I’m working hard on a PR campaign.
“Look,” I say to Ben, pointing out a badly photocopied page from yet another school prospectus, “in Year 6 you get to spend a week in France…”
“Hm,” says the child who’s spent nearly every holiday and half term break for the past year in France.
“..you’d be going with your friends,” I persist, “sounds like fun doesn’t it?”
“Yeah,” he replies, in a tone reminiscent of his father when Lincoln City are on a losing streak, “if I’ve even got any friends by then,”
He’s only in Year 4.
Does he really think that after two years at his new school, he’ll have no friends?
What does that say about his self-confidence/enthusiasm for new experiences/zest for life?
In a seemingly unrelated, but entirely relevant incident – stay with me here – we are on our way home from an abortive attempt to get to swimming lessons.
Abortive because the traffic jam on the A38 was so bad I gave up.
We’d already missed Hannah’s lesson, and the rows of cars parked on the Devon Expressway meant Ben’s class was looking just as hopeless.
When we got home, Ben grassed me up –
“Mummy swore twice today,” he told his father, who obviously never swears in front of the children. Not even when the computer reveals its malicious nature by turning against him.
“You’re allowed to swear when you’ve been stuck in a traffic jam for an hour,” replies Mike, in an uncharacteristically supportive moment.
I wasn’t even swearing at the traffic. I was swearing at a former colleague from Radio Devon, whose traffic news had put the snaking queue of A38 traffic fourth in the running order of motoring snarl-ups.
In short, I was not happy on the way home from our hour-long trip to the A38 sliproad and back, and I made my feelings clear to my sitting-duck former colleague.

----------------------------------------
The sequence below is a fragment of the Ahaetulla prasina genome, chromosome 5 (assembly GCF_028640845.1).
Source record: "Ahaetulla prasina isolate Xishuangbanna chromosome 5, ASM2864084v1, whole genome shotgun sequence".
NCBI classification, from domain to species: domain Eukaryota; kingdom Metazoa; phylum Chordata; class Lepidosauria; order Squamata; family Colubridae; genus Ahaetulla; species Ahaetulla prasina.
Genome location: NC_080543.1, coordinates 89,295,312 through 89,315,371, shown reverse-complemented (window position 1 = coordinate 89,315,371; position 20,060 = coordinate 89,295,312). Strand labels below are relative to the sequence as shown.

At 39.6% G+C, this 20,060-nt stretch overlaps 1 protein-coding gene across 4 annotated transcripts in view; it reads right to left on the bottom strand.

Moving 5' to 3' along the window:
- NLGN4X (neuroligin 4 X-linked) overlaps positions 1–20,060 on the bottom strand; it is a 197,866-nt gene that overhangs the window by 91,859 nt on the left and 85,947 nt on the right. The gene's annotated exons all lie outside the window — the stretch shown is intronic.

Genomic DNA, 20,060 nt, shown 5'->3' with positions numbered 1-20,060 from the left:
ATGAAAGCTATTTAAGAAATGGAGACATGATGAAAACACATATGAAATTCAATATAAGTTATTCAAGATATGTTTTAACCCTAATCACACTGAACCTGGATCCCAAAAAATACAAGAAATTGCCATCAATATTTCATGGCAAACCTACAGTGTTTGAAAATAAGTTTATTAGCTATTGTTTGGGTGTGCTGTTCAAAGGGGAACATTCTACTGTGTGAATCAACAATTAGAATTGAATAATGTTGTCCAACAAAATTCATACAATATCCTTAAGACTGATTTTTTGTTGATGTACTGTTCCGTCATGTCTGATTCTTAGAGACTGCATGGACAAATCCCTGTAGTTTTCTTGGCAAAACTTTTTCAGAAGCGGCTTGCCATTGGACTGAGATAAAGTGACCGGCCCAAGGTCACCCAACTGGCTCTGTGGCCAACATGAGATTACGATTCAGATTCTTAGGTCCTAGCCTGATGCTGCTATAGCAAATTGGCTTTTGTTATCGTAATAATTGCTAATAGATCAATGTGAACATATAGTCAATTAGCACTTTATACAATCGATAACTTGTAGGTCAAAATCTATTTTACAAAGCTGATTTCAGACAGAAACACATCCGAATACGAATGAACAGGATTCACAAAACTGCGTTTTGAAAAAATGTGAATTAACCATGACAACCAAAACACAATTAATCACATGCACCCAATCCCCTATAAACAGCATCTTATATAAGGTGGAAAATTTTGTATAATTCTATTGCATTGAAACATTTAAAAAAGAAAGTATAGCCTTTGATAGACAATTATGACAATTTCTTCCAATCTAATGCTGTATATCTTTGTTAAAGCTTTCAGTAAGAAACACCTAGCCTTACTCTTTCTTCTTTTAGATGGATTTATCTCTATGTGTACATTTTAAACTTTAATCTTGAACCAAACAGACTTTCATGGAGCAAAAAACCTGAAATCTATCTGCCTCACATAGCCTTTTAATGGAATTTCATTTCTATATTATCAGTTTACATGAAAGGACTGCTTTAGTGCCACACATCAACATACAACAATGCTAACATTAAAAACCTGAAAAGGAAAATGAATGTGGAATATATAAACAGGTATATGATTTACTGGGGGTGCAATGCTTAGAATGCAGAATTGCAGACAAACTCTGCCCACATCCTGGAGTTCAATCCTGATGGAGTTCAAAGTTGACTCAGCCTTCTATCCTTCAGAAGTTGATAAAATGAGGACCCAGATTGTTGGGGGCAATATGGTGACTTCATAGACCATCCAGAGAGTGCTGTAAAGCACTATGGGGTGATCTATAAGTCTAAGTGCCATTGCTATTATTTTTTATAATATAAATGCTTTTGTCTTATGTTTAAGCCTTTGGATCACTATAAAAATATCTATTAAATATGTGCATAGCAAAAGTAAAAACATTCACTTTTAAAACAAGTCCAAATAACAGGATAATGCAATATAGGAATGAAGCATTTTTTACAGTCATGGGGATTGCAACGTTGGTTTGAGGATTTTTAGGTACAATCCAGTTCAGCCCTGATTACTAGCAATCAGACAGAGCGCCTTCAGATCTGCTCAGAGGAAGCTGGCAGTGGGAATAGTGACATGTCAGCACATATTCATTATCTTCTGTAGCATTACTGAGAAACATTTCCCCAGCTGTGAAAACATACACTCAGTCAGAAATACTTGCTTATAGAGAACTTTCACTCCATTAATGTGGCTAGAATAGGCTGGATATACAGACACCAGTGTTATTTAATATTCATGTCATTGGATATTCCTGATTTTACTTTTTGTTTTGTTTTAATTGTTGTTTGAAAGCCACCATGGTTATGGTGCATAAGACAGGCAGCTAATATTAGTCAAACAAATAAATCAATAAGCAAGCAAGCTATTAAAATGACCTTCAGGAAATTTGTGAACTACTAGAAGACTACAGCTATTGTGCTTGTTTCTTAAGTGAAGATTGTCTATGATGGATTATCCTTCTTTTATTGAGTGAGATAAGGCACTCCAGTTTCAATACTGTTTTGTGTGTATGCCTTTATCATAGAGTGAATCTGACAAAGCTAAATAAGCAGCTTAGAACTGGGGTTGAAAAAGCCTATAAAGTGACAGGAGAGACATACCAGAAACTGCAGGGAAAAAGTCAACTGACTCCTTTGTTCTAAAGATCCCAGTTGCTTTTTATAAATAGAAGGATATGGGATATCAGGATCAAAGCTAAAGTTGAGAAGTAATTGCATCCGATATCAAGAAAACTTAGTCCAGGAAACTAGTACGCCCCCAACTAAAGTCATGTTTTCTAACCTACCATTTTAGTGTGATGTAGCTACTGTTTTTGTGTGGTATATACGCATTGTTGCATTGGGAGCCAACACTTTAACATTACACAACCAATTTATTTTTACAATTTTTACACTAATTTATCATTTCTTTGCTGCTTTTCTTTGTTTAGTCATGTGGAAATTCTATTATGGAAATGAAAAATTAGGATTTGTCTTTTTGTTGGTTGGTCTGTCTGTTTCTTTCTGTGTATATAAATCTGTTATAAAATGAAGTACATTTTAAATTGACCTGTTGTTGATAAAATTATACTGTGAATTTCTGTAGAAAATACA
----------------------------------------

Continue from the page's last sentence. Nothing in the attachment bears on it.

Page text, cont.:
The children were listening, as always.
“Why were you so rude to that person on the phone?” asks Ben.
“I know him,” I explain, “I used to work with him at Radio Devon.”
“I wish you still worked there,” he says.
“Why?” I ask, assuming it’s so I could have bought him a Nintendo DS, an IPod, a laptop, another weekend at Bedruthan Steps, or any one of the many things I’ve vetoed on the grounds of expense.
His reply runs counter to his public reaction to our impending move.
“Because then we wouldn’t be moving to Jersey.”
Silence while I think about what to say.
“Don’t you want to go to Jersey?”
“We-ell, I am quite excited about it…”
He doesn’t say –
but I’ll lose all my friends, the only home I remember, everything and everyone I know, my entire life, the universe and everything
So I choose to hear only the “excited” comment.
“It will be exciting,” I try to reassure him, “and I’m sure you’ll soon make some friends.”
But I feel my PR campaign has hit a granite wall.
Are they both pretending to be positive to save us worrying? Surely they’re too young to bother with all that subterfuge.